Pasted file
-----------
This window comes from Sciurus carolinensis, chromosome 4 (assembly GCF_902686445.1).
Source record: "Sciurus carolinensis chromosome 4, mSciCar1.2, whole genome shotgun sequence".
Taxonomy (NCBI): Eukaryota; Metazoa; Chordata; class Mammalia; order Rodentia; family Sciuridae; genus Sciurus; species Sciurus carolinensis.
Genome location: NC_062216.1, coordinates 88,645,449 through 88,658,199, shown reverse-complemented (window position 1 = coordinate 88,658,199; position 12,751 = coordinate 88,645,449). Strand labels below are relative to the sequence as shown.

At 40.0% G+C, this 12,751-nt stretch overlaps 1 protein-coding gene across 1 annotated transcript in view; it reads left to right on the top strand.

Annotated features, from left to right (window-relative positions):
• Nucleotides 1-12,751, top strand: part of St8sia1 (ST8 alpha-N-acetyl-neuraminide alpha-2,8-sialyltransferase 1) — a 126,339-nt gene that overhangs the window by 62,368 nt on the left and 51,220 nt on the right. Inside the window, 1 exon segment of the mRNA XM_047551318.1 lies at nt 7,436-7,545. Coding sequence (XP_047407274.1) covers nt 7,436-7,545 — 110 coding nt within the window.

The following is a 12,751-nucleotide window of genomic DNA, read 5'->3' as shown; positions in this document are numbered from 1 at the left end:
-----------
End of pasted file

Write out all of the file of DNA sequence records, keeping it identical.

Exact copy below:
This window comes from Sciurus carolinensis, chromosome 4 (assembly GCF_902686445.1).
Source record: "Sciurus carolinensis chromosome 4, mSciCar1.2, whole genome shotgun sequence".
Taxonomy (NCBI): Eukaryota; Metazoa; Chordata; class Mammalia; order Rodentia; family Sciuridae; genus Sciurus; species Sciurus carolinensis.
Genome location: NC_062216.1, coordinates 88,645,449 through 88,658,199, shown reverse-complemented (window position 1 = coordinate 88,658,199; position 12,751 = coordinate 88,645,449). Strand labels below are relative to the sequence as shown.

At 40.0% G+C, this 12,751-nt stretch overlaps 1 protein-coding gene across 1 annotated transcript in view; it reads left to right on the top strand.

Annotated features, from left to right (window-relative positions):
• Nucleotides 1-12,751, top strand: part of St8sia1 (ST8 alpha-N-acetyl-neuraminide alpha-2,8-sialyltransferase 1) — a 126,339-nt gene that overhangs the window by 62,368 nt on the left and 51,220 nt on the right. Inside the window, 1 exon segment of the mRNA XM_047551318.1 lies at nt 7,436-7,545. Coding sequence (XP_047407274.1) covers nt 7,436-7,545 — 110 coding nt within the window.

The following is a 12,751-nucleotide window of genomic DNA, read 5'->3' as shown; positions in this document are numbered from 1 at the left end: